The United States Air Force can trace its origins back to 2 August 1907. This is when the U.S. Army Signal Corp created the Aeronautical Division. The Army had no aircraft, but they did have experience with balloons.

In August of 1916, the US Congress, dismayed by the inadequacy of US military Aviation, appropriated $13.2 million to the Army’s Air Arm. This may be regarded as take off point for the US Air Force some 31 years later.

After WWI, BGen Billy Mitchell, influenced by great European airman such as Col Giulio Douhet of Italy and Maj Gen Hugh Trenchard of Britain’s Royal Air Force, began to push for an Air Force independent of the US Army.

Frustrated with the powers in the US Army and US Navy, Gen Mitchell invited court martial by verbally attacking his superiors in a press conference. Billy Mitchell used his court martial to give publicity to the idea of an independent Air Force.

On 1 March 1935, General Headquarters Air Force was established at Langley Field in Virginia. The creation of GHQ Air Force was an attempt by the Army’s General Staff to curb talk of an independent Air Force. The creation of GHQ Air Force was one of the single most important steps toward the creation of an independent Air Force.

On 20 June 1941, the Army Air Corps became the Army Air Forces. The Army Air Force had many of the elements required for an independent Air Force. However, WW II lurked on the horizon, and the Air Force would not see its independence for another 6 years.

Gen Henry “Hap” Arnold lead the Army Air Forces through WW II. Gen Arnold was succeeded by Gen Carl Spatz who would become the first Air Force Chief of Staff when the Air Force was created by the passage of the National Security Act of 1947.

The new Air Force faced many monumental problems. They needed to establish an organization adapted to air operations. They had to transition from propeller driven to jet aircraft.

The Berlin Airlift was one of the first major tests for the newly formed Air Force. It began officially on 26 June 1948 and lasted almost 1 year.

The Korean War followed in 1950 through 1953 and the Vietnam conflict in the 1960s and 1970s. Since then, the Air Force has played a role in Grenada 1983, Panama 1989, the Gulf War in 1991, actions in Former Yugoslav Republic, numerous humanitarian efforts, and actions against Afganistan for their sponsorship of terrorist after the bombing of the World Trace Center.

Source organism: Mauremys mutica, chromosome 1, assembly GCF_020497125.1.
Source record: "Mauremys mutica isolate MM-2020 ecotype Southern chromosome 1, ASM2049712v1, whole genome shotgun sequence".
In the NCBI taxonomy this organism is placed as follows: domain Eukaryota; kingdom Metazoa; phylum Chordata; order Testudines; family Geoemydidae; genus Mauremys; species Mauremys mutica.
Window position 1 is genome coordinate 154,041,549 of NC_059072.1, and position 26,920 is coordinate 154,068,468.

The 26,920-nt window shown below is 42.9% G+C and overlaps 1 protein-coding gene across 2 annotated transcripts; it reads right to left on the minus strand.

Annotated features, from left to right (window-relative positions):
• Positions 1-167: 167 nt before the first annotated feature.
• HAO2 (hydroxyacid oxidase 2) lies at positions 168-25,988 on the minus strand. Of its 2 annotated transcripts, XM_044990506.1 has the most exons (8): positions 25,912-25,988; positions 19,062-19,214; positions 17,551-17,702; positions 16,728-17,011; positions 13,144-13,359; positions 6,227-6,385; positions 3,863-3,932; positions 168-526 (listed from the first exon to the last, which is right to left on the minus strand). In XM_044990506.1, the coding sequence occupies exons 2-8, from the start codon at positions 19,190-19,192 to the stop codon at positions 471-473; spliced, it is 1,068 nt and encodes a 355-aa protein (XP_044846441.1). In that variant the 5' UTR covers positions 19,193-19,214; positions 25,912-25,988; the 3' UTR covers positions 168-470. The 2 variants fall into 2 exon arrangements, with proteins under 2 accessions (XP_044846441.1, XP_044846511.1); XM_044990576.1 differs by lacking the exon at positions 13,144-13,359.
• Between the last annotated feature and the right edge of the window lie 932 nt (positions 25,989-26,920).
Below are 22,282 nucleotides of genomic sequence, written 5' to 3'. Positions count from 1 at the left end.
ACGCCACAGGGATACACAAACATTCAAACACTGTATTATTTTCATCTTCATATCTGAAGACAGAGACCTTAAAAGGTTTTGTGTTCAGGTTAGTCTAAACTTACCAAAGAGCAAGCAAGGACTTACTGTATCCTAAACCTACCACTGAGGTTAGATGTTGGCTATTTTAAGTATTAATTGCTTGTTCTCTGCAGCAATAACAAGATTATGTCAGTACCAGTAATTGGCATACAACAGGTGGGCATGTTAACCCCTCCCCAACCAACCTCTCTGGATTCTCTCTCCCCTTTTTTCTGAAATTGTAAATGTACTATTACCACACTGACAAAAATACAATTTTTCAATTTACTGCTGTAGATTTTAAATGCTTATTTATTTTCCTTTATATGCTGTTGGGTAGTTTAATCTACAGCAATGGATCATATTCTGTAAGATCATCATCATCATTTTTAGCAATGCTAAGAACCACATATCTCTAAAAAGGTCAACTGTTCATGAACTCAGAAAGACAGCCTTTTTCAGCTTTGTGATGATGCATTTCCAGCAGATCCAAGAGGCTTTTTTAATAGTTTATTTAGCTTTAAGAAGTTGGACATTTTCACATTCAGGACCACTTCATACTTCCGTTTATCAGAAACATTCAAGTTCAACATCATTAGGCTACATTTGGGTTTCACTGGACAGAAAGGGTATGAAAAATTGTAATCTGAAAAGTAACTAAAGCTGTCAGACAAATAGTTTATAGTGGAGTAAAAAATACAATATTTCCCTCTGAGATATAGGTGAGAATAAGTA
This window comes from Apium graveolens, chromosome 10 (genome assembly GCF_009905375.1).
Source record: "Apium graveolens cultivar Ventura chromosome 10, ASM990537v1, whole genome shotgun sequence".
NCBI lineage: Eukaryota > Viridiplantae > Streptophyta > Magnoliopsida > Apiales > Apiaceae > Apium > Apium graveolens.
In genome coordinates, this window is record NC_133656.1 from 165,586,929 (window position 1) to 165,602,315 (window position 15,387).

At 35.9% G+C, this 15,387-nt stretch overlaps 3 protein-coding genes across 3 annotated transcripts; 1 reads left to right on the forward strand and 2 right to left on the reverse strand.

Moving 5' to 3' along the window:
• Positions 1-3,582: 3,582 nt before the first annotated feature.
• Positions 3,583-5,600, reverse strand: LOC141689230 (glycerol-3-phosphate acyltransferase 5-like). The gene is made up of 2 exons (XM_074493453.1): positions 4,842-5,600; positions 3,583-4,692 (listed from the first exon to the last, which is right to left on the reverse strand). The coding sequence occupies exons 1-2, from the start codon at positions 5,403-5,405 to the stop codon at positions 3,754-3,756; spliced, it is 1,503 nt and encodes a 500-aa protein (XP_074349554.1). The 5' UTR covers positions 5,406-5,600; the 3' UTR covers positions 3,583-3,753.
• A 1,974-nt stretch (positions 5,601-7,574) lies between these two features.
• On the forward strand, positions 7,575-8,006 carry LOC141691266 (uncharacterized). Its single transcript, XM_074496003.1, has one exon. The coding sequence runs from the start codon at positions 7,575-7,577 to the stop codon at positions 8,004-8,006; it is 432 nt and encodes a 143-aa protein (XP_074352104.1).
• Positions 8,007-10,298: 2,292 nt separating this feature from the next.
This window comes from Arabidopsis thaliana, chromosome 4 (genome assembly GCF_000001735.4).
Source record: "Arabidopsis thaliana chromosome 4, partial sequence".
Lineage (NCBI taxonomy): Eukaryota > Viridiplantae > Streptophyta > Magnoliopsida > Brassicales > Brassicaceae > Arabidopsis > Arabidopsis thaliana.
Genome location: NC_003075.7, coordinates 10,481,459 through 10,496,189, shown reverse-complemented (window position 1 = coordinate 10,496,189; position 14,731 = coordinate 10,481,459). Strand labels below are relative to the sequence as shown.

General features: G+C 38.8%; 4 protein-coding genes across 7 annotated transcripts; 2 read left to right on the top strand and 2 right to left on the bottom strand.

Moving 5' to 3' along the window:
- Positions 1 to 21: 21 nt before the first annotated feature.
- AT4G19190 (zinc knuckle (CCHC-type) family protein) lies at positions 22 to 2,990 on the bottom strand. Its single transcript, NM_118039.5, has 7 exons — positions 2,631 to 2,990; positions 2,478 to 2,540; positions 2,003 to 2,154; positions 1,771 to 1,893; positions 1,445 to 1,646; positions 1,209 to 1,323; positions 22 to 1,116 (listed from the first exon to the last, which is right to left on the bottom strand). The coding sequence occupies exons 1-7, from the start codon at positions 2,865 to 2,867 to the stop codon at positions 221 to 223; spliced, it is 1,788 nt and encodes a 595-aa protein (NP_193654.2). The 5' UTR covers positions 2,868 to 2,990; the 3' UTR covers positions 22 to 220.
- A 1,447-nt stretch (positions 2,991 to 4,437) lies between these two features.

The Taliban leadership was deposed quite quickly and the role of the Air Force switched to eliminating pockets of resiting Al Queda and Taliban forces.
The Air Force is one of the four main units of the Department of Defense, and operates all of the US military's bomber aircraft, all of its ground-based fighter aircraft, and all of its ballistic missiles. Ship-based fighters and helicopters are under the jurisdiction of the Navy, and ground-based helicopters and V/STOL aircraft are under the jurisdiction of the Army and Marines.

Because the Air Force was originally a part of the Army, it uses Army ranks and insignia. Its uniforms are different, and many of its customs (salutes etc.) are also different.

Its combat aircraft today are the F-117, F-15, F-16, F-22, A-10, B-1, B-2, and B-52. It also operates cargo planes, tankers, AWACS, and JSTARS aircraft.

In addition to its many bases in the US, it has bases in Britain, Italy, Germany, Turkey, South Korea, and Japan.

Overall, not someone you'd want to pick a fight with.


The Air Force currently consists of eight operational commands, which are subdivided into numbered air forces, wings, groups, squadrons, and eventually flights. Any of these units can be further subdivided into detachments.

Air Combat Command (ACC), based at Langley AFB, is responsible for the Air Force's bombers and US-based fighters. It is divided into four air forces: 1AF at Tyndall AFB defends the continental United States, 8AF at Barksdale AFB controls bombers and nukes, 9AF at Shaw AFB is the air component of United States Central Command in the Middle East, and 12AF at Davis-Monthan AFB is the combat complement of United States Southern Command.

Air Mobility Command (AMC), based at Scott AFB, is responsible for the Air Force's tanker and airlift aircraft. Its two main divisions are 15AF at Travis AFB, which serves everything west of the Mississippi River and east of Africa, and 21AF at McGuire AFB, which serves the other half of the world.